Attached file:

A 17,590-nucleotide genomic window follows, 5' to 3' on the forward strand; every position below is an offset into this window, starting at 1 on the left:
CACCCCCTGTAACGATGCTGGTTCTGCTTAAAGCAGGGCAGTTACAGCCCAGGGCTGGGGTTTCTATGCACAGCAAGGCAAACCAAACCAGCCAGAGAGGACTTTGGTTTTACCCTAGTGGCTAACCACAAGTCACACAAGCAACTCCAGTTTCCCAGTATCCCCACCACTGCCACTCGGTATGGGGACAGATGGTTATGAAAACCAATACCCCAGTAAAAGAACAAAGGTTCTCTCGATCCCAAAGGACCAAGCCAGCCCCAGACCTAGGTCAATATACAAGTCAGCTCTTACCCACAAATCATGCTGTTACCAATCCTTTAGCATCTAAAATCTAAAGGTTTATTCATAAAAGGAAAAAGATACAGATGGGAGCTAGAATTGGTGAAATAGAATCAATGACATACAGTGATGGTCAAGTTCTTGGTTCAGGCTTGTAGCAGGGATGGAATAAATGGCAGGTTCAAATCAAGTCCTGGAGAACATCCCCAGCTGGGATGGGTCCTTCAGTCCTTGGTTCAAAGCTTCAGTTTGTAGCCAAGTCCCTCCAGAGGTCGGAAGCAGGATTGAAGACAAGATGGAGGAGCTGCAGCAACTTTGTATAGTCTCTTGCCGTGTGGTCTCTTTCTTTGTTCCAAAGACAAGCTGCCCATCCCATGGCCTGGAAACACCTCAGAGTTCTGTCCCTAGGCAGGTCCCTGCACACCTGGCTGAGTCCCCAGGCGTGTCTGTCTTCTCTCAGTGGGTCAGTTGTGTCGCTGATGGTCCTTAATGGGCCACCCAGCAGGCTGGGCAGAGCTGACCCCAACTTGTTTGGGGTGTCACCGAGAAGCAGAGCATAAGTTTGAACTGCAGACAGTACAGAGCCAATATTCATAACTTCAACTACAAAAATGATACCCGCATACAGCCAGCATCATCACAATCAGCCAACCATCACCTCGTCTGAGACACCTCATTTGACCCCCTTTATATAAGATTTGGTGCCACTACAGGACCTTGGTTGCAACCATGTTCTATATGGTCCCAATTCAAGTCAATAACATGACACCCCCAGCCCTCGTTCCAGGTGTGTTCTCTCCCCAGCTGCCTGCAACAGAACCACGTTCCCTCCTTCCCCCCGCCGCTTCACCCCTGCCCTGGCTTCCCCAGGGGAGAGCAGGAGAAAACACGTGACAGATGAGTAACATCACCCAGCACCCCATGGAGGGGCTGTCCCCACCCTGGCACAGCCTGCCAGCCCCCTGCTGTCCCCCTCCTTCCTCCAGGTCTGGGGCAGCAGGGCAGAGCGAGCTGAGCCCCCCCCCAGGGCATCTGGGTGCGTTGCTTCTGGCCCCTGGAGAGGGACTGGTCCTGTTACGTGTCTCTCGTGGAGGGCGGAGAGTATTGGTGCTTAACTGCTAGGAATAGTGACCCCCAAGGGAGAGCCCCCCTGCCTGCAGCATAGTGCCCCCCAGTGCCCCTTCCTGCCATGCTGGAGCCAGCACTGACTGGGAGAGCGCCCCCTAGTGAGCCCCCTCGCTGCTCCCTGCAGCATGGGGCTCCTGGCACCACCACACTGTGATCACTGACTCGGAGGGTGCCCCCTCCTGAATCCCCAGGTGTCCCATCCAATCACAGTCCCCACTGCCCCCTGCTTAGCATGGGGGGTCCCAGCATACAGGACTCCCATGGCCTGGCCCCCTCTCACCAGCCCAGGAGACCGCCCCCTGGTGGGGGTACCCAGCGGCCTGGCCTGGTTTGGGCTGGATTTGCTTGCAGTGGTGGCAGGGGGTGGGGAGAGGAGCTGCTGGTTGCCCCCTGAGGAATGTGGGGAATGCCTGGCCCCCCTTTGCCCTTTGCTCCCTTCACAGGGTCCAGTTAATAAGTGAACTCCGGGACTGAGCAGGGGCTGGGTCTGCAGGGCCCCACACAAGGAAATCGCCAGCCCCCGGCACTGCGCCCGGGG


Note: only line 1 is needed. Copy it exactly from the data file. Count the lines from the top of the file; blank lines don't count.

A 17,590-nucleotide genomic window follows, 5' to 3' on the forward strand; every position below is an offset into this window, starting at 1 on the left: